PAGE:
Friday, November 14, 2008
Even simple things become complicated. The New London Day had a story on Friday about residents along Groton Long Point Road opposing a three foot wide trail through the Mortimer Wright Preserve that would connect to Haley Farm State Park. The residents brought up a list of concerns ranging from traffic to contaminated wells. Call me naive, but I did not realize that these footpaths could be so destructive. The Day reports: "Resident Bobbi Jo Cini said Wednesday she has concerns about horses using the trail, fearing manure could affect her well and wetlands on the Wright property. She also said the town would need state Department of Transportation permits for a trail to cross a state road. Groton Long Point Road "is not safe" she said, as cars tend to speed and even get into accidents. "Who is going to be liable for that?" she asked. Resident Frank Jannarone , who mows the parking area for the trail, also opposed the proposal, saying the current trail system is adequate and used frequently. He also said mountain bikes could damage the area." Usually nature preserves are a win-win situation. They protect open space, and provide a natural environment for the public to enjoy. Adjacent landowners often benefit from them in the form of higher property values. Residents never have to worry about looking out their kitchen window at a cul-de-sac of McMansions and power lines. The trade off is that the land is open to the public. The residents in this story want to have it both ways. They like the privacy and the wooded environment that the preserve provides, but they do not want to encourage access. They prefer that the nature preserve remains a wooded extension of their own property. I cannot help but suspect that their environmental concerns are manufactured. Has there ever been a case of well water being contaminated by an occasional horseback rider? I am sure there are legitimate concerns that need to be addressed. No one wants the trail to become a hangout for vandals or teenage parties (the recent vandalism at Mianus River State Park comes to mind). No one wants the land to become a littered mess that does more harm than good. I would respect those concerns. What I do not respect is someone creating a bunch of false alarms in the name of environmentalism.
It has been twenty plus years since I last visited Weed Beach in Darien. The 22 acre park and beach on Noroton Neck appeared exactly how I remember it. The tide was low, and so was the sun, as I walked along the shoreline. Cove Island Park, several miles away by land, was just a short distance to the west. Several gulls hunted the mudflats, keeping an eye on my presence as they searched for an afternoon meal. South of me was a large rock outcropping painted by the tides in green and brown, from the waist down. Some trees sprouted from the crevices, their roots clawing through the rock in search of soil. Something seemed awfully familiar. I was not aware of John Frederick Kensett (1816-1872) when I visited here twenty years ago. In fact, I first learned of him from a New York Times article in 2001. Since then, I have learned of his work, along with his later years spent living and painting in Darien. Kensett lived on Contentment Island, which is on the eastern end of the Darien shoreline. Long Neck Point, the Fish Islands, and Scott's Cove are the subjects of some of his later works. But what about Study On Long Island Sound (above)? Are the rocks at Weed Beach depicted in this painting? Anyone familiar with the Connecticut shoreline knows that "rocky" is the first adjective used in almost every description. From Hell Gate to Penfield Reef, one has to think long and hard to come up with a stretch of shoreline that is void of exposed bedrock and glacial erratics. Weed Beach is no exception. Perhaps this is all a coincidence. I have found no mention of Kensett in my research of Weed Beach, and the people I have asked, offered no insight. A woman walking her German Shepherd near the rocks, seemed to be reaching for pepper spray when I asked her about this. Not only did she never answer my question, she never even acknowledged it. Most likely, Kensett was painting a scene near his studio on Contentment Island. That would be the logical scenario. But as I made my way home along Nearwater Lane, I passed a jogger about my age, and thought, "hey, that looks like a guy I went to school with". Weed Beach Web Album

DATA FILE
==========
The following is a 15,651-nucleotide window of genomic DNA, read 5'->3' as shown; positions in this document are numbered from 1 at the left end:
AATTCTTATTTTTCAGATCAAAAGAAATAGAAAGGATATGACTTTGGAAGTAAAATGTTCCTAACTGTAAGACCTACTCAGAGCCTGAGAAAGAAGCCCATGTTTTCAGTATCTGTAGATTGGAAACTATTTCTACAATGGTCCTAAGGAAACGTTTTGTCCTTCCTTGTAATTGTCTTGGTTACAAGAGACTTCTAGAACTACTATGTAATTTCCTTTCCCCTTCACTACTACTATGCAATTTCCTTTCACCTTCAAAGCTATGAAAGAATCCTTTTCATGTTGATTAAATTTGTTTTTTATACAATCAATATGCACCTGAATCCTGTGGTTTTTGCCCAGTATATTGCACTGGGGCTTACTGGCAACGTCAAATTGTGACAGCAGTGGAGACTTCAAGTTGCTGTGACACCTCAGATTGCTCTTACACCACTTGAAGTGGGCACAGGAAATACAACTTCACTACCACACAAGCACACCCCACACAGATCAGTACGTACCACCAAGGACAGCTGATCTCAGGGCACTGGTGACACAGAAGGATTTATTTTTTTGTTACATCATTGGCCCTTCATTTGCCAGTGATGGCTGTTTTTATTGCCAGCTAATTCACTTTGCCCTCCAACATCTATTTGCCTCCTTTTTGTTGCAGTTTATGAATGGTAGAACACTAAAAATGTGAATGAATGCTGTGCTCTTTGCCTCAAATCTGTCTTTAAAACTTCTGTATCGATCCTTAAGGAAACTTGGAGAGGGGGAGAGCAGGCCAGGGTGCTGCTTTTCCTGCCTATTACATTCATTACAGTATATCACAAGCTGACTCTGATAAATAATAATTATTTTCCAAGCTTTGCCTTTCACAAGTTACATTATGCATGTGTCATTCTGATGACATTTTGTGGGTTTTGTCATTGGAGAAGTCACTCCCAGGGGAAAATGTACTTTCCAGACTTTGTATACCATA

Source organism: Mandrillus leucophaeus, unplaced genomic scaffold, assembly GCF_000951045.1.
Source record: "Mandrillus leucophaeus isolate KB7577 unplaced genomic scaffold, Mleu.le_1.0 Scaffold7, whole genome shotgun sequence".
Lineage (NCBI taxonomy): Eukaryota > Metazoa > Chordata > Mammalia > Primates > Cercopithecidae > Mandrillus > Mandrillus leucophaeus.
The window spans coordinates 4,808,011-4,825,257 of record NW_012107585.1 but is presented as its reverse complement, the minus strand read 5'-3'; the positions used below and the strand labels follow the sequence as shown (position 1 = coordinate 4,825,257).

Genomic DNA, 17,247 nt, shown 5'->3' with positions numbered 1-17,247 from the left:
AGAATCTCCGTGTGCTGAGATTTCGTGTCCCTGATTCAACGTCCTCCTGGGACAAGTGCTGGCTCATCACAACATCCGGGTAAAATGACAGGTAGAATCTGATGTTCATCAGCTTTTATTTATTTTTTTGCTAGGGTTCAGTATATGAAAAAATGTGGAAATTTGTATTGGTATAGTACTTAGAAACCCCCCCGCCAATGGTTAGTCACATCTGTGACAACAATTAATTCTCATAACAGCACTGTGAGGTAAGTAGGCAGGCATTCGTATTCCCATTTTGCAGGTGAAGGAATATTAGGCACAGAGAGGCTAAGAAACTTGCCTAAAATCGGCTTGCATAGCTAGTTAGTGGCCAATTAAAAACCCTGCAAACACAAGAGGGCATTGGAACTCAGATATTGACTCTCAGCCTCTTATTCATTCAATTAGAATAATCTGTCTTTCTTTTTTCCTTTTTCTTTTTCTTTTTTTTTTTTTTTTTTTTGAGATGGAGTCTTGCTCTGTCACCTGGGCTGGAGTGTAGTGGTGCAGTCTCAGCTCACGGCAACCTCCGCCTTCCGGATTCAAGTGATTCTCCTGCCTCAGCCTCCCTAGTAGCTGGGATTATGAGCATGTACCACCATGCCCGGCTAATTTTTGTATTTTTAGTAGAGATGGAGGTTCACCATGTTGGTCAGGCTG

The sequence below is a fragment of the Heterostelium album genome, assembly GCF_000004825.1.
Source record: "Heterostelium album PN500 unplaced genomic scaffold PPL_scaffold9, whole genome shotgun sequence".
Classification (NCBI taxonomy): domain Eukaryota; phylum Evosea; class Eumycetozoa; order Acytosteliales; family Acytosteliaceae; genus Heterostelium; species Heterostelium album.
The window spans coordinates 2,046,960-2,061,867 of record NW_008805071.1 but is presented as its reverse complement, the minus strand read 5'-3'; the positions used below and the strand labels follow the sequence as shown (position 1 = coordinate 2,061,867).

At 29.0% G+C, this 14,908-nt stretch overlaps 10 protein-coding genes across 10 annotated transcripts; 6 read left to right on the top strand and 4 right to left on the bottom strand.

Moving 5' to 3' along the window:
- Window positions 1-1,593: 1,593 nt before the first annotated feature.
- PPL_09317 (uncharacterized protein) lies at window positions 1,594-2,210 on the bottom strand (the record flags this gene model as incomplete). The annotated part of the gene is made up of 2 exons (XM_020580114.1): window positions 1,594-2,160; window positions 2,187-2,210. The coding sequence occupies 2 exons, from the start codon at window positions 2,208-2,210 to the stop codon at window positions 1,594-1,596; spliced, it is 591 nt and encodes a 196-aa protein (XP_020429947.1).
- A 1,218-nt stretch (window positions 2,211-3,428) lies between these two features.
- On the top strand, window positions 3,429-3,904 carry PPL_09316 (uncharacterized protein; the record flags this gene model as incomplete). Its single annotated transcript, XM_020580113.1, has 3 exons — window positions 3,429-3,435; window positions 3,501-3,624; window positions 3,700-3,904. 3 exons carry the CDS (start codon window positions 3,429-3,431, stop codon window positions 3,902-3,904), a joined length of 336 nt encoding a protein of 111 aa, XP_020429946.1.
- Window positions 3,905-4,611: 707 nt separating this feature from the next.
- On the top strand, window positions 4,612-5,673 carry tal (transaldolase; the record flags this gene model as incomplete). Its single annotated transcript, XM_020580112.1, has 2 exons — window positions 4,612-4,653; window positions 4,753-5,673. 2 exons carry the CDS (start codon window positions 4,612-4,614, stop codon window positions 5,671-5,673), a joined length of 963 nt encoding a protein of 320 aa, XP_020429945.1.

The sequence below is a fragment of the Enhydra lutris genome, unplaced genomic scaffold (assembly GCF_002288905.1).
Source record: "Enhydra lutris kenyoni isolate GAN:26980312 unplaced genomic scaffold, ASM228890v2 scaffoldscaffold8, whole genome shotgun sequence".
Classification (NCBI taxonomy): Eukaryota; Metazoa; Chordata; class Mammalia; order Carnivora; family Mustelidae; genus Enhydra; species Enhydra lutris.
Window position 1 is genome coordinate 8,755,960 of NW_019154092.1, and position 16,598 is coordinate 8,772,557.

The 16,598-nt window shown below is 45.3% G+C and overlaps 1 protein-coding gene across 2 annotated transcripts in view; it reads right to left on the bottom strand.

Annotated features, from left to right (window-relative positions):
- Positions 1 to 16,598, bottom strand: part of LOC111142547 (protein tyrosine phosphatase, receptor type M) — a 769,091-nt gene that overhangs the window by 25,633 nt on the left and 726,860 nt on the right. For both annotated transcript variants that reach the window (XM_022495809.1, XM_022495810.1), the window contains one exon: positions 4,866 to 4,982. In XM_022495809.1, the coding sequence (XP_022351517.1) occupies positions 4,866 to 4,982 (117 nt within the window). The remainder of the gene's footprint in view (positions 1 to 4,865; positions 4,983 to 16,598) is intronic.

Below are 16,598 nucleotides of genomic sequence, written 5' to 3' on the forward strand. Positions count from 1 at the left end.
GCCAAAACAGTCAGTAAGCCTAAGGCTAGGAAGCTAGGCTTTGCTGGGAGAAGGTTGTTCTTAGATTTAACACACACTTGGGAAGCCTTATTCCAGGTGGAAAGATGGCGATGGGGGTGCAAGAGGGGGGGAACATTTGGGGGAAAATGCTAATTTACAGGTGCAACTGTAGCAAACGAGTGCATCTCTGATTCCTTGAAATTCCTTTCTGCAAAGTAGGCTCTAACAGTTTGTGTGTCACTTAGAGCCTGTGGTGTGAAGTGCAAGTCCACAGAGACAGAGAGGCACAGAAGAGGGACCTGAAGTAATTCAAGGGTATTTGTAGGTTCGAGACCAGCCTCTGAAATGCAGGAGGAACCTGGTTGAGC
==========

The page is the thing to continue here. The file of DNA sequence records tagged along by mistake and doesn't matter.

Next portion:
Thursday, November 13, 2008
If only every morning started out this way. I just returned to the docks following my morning ritual of newspapers, coffee, and walking, when I saw the two masted schooner. It was the Amistad, a recreation of the eighteenth century ship made famous in the 1997 film starring Morgan Freeman. It was an impressive sight. The Amistad had just undergone repairs at Mystic Seaport, and was preparing to sail north to the Canadian Maritimes for the summer of 2008. In 2007, the ship embarked on a transAtlantic voyage that included stops in England, West Africa, and the Caribbean. Her home port is New Haven. More information on the Amistad, including an itinerary, can be found here. Amistad In Noank Web Album
I visited Cove Island Park in Stamford yesterday. It is a beautiful space that combines open lawns and a sandy beach, with a rocky shoreline and tidal marsh. I walked the perimeter of the park, stopping briefly to watch the waters of Holly Pond retreat through the falls of the old tide mill. It made for a beautiful afternoon. With plenty of daylight remaining, I decided to stop at Cummings Park which is about two miles away. It might as well have been 50 miles away. The park was empty, with the exception of a few parked cars and an occupant who kept staring at me. The fishing pier was in ruins, picnic tables were broken, and every structure seemed rusted, and in need of painting. The buildings had all the charm of a department of motor vehicles. I realize that every park is not going to be as nice as Cove Island. But I do question how one park can be so beautifully maintained, while another is allowed to decay? I think I know the answer to my question, but this is my first post, and I was hoping to avoid politics! Web Album: Cummings Park and Cove Island Park